Killings which rocked the city

Craig Mirfield’s killing in Leeds was the first murder in a trail of shootings, between March and July last year, which shocked the city and left three more people dead.

His death came three days after a doorman at the Chained Bull pub in Moortown was blasted in the legs. In following incidents another nine people were injured.

A month after Mr Mirfield’s death, Leeds man Frank Birley, 33, died from a single shot to the head in the Meanwood area.

The bodies of Clifton Bryan, 29, of Chapeltown, Leeds, and Dennis Wilson, 32, from Manchester, were found in a P-registered Rover car dumped in Darfield Street, Harehills, last May. They had been shot in the back of the head.

Father-of-three Mr Bryan – who had survived two previous shootings in Leeds – and Mr Wilson were found to have died several weeks earlier. Police eventually charged three men from Greater Manchester with committing the murders at a house in Longsight, Manchester.

The house belonged to the parents of Guy Matthews, 27, a courier company boss, who was one of those charged.

The others were Simon Knott, 25, and Roger Rivers, 35.

Matthews, of Woodley, Stockport, made a dramatic confession to the killings in Durham Prison during the subsequent trial, but he later withdrew it.

However, he admitted driving the bodies to Leeds in Mr Bryan’s car and dumping it in Harehills, as well as burning bloodstained clothes and a carpet. He said his aim was to decoy police away from his mother's home.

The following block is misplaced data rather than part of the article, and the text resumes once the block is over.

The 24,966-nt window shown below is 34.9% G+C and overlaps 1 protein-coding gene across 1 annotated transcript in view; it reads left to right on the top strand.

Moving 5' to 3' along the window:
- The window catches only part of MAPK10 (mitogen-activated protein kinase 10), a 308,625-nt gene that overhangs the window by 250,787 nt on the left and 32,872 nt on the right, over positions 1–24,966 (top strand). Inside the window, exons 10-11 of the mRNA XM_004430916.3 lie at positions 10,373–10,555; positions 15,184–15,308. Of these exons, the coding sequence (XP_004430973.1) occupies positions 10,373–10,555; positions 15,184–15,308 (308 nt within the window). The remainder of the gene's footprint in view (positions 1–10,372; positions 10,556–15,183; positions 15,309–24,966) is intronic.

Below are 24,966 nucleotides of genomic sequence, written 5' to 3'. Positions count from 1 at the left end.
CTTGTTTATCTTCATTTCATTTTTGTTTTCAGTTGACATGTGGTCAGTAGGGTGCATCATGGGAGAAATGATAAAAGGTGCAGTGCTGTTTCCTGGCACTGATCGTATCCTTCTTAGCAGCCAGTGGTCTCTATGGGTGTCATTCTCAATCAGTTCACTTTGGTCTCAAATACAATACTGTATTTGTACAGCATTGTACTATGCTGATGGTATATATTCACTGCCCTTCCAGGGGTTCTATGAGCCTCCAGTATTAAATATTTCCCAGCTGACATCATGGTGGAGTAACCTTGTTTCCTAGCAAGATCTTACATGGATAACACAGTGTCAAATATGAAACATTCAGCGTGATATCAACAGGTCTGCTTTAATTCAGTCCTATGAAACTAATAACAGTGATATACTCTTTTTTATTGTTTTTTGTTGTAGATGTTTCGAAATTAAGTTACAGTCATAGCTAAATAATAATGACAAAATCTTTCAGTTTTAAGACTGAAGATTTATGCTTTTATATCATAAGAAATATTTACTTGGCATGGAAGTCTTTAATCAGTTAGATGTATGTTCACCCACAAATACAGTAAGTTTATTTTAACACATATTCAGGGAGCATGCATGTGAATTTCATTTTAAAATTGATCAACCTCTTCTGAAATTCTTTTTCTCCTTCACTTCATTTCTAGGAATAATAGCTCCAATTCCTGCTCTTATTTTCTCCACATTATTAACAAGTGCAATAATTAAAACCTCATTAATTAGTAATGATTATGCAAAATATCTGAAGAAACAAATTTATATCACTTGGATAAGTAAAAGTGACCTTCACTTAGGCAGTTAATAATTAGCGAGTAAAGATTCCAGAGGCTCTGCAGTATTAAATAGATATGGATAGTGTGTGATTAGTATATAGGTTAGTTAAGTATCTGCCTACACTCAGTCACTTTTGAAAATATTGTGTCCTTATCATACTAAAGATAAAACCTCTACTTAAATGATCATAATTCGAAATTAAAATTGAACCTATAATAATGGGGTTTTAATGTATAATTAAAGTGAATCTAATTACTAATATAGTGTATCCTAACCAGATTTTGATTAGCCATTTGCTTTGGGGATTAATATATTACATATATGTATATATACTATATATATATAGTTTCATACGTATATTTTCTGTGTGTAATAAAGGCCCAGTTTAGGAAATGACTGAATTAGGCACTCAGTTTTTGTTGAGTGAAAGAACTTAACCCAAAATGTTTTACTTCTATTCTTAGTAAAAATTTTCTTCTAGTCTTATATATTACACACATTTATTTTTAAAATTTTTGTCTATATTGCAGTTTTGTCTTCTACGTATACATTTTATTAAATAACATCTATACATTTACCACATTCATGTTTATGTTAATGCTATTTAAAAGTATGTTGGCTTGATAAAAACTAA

Knott, a mobile hairdresser, and Rivers, a former haulage contractor, both of Manchester, denied any part in the killing.

A three-week trial at Teesside Crown Court in Middlesbrough ended with not guilty verdicts on the three.

The verdict on Matthews led to angry scenes in court, as a woman shouted from the public gallery: “He’s admitted killing my son. Is there any justice in this country?”

The case originally opened in Manchester but was stopped by the judge in the third week of the trial. He discharged the jury and ordered a retrial.

After the acquittals, a spokeswoman for West Yorkshire Police said any decision on how the investigation would proceed would be taken by their counterparts in Manchester who had handled the original inquiry.

A Greater Manchester Police spokeswoman said: “We will be reviewing our case files and speaking to the Crown Prosecution Service.”